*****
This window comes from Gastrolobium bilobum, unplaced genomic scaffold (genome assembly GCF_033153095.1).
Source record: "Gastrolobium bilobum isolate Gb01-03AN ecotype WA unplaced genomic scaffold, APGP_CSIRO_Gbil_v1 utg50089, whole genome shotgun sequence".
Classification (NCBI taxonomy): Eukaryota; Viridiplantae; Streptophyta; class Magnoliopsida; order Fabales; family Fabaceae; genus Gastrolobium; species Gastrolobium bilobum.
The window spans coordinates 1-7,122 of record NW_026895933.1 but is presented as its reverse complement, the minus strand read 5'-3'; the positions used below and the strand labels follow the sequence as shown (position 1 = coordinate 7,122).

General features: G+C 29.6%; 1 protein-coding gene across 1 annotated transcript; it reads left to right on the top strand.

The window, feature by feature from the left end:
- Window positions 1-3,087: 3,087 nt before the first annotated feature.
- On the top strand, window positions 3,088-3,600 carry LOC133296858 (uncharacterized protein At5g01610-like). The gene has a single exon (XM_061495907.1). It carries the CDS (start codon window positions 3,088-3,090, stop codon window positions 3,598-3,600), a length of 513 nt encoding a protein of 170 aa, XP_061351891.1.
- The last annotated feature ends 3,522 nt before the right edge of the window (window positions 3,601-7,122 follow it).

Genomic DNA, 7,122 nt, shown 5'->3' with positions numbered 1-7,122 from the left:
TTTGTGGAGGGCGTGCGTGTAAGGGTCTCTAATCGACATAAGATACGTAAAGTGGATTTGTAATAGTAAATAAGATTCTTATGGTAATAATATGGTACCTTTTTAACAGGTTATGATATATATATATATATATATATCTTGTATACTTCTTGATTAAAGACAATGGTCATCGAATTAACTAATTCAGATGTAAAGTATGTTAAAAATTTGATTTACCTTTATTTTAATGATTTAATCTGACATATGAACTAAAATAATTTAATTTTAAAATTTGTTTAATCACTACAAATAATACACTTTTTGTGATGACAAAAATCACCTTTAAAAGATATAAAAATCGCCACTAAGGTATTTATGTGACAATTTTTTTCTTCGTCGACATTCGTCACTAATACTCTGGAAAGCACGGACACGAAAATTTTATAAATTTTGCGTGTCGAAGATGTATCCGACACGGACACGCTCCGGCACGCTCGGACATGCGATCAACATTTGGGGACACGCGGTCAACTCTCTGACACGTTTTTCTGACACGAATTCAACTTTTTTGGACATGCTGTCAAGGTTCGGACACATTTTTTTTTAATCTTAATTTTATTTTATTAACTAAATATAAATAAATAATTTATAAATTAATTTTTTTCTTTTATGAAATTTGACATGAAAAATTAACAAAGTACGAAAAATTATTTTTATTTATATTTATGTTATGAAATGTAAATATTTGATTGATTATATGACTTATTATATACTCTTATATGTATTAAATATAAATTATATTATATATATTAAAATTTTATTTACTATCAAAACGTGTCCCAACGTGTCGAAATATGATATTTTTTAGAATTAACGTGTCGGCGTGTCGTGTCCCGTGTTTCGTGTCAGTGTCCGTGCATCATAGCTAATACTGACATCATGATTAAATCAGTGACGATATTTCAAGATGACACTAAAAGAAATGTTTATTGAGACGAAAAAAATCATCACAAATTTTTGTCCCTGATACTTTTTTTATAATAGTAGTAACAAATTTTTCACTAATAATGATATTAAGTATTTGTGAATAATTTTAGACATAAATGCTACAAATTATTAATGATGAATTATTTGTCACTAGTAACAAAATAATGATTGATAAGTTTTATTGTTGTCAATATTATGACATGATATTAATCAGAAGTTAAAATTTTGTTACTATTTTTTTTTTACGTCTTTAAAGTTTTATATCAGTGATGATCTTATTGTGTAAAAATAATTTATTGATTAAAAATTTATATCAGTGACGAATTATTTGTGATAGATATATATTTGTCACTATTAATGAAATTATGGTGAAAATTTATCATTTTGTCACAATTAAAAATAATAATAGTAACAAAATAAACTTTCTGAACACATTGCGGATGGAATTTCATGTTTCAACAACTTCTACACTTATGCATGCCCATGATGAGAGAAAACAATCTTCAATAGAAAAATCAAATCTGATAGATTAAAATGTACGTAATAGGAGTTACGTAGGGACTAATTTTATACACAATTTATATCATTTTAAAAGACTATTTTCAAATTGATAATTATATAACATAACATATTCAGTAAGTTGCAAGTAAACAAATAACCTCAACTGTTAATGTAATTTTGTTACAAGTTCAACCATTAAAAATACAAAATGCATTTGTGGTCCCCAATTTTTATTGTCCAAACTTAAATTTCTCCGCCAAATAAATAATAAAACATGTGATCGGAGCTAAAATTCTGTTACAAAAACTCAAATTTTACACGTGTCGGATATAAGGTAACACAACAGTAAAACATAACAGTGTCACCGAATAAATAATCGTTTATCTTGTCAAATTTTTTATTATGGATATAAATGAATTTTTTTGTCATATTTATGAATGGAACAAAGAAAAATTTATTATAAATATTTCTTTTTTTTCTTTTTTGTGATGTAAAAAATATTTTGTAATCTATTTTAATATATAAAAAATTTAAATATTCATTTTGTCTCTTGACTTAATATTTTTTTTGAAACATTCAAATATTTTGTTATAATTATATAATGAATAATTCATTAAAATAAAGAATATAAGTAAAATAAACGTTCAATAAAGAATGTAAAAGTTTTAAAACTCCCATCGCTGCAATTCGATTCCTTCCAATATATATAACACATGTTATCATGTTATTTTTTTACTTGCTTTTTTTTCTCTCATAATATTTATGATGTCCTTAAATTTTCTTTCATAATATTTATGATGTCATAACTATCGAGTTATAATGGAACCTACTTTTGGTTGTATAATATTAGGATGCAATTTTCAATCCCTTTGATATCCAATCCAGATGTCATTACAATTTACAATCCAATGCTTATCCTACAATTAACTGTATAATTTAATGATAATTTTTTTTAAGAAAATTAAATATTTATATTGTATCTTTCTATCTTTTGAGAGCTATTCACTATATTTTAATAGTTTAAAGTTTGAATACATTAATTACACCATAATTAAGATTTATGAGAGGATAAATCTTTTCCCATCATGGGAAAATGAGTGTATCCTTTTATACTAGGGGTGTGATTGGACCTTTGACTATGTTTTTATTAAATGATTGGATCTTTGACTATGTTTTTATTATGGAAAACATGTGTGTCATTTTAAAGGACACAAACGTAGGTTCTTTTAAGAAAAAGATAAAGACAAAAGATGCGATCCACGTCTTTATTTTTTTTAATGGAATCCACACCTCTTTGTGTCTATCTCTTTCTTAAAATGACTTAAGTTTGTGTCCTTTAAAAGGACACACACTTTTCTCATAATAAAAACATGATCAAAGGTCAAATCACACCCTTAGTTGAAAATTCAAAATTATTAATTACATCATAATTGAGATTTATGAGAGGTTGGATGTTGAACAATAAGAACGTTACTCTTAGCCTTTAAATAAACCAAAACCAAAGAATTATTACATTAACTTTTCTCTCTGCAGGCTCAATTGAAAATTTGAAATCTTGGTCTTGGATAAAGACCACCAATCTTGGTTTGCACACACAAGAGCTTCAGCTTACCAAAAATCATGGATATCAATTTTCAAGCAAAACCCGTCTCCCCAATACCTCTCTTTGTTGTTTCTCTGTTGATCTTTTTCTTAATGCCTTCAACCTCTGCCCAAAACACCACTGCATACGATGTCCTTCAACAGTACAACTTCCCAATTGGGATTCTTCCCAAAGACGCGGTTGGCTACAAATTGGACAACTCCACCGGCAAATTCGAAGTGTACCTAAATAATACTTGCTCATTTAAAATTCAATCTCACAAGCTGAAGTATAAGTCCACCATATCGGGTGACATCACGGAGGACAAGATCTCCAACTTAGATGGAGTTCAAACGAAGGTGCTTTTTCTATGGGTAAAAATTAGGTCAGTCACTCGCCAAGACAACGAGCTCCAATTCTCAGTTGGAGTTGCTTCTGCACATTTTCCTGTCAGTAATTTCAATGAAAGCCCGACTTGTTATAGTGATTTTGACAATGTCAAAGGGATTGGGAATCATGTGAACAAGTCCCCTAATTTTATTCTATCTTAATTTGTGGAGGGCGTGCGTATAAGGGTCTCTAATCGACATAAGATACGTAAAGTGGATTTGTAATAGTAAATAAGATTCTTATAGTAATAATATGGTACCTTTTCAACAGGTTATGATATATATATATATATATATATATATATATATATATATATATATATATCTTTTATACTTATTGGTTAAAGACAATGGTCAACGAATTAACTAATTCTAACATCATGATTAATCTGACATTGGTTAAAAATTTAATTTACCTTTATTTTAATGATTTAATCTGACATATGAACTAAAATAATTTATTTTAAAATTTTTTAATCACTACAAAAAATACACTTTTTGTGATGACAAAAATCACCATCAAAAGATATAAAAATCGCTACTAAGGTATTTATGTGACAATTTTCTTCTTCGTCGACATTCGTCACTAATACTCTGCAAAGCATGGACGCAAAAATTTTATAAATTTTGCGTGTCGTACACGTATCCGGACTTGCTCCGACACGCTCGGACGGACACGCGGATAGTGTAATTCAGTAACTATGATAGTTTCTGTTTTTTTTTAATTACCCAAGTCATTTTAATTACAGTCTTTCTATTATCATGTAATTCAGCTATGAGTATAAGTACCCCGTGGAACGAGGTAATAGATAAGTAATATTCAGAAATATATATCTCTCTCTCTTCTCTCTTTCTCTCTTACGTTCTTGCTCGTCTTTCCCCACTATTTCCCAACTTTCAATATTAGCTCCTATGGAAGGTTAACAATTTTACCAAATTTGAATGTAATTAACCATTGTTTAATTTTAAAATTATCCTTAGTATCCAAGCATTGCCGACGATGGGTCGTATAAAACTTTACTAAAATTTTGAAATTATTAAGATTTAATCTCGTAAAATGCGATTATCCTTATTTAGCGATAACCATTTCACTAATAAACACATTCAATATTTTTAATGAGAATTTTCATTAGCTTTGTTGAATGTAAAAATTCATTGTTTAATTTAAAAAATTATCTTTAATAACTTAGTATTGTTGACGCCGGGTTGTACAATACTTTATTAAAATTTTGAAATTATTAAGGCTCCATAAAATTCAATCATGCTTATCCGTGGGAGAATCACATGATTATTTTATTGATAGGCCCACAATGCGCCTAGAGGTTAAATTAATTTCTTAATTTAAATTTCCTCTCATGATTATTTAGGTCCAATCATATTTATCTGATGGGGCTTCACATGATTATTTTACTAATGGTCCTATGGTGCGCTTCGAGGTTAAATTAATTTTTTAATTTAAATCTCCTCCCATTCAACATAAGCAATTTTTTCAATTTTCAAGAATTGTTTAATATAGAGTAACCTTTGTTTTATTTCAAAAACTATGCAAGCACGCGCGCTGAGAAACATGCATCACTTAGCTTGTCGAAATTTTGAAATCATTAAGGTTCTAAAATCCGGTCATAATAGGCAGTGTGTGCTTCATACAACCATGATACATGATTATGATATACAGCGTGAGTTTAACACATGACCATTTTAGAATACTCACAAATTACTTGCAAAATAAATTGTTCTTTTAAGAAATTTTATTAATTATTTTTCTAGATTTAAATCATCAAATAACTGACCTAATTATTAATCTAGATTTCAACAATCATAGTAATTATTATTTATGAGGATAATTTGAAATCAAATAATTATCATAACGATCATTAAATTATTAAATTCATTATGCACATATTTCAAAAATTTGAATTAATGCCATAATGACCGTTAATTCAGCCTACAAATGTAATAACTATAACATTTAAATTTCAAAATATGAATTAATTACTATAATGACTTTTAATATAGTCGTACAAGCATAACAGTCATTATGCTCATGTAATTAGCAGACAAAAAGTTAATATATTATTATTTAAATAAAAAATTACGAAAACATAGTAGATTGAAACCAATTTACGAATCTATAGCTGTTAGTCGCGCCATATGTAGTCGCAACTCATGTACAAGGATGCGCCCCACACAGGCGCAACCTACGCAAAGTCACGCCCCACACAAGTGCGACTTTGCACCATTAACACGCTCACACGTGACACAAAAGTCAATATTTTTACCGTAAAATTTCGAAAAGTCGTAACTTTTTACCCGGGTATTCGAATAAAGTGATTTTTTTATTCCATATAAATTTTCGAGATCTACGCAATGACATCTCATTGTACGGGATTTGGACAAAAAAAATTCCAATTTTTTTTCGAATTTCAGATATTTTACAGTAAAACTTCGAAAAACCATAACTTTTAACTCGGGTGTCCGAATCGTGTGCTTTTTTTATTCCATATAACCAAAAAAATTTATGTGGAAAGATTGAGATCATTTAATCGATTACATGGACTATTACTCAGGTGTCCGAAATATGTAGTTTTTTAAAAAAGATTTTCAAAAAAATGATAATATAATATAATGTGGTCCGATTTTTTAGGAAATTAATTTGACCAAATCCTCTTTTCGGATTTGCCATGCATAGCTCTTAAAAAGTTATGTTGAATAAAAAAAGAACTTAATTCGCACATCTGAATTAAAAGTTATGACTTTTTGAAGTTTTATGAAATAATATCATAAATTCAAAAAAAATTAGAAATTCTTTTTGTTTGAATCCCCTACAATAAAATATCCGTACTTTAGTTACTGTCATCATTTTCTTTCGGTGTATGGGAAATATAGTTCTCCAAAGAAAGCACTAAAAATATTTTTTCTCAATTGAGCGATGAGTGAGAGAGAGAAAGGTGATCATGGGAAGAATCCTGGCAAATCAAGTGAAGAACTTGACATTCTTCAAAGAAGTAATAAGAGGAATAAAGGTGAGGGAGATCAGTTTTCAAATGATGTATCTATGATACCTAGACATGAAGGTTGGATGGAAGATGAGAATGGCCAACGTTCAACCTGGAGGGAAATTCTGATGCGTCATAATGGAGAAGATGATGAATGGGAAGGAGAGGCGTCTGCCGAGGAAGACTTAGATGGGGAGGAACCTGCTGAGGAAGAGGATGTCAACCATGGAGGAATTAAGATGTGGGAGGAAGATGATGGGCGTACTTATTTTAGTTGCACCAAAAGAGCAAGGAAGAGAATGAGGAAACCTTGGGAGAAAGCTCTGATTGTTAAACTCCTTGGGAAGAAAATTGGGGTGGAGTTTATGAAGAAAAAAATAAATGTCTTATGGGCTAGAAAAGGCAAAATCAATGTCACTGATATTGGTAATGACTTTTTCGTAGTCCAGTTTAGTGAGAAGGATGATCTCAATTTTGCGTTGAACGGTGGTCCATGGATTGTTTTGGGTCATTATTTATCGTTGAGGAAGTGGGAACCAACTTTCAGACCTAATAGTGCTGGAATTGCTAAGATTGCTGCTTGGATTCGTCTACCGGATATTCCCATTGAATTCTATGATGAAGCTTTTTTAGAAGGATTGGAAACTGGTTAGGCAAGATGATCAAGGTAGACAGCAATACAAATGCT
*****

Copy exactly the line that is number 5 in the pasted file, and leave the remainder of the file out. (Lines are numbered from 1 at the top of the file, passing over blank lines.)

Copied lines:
General features: G+C 29.6%; 1 protein-coding gene across 1 annotated transcript; it reads left to right on the top strand.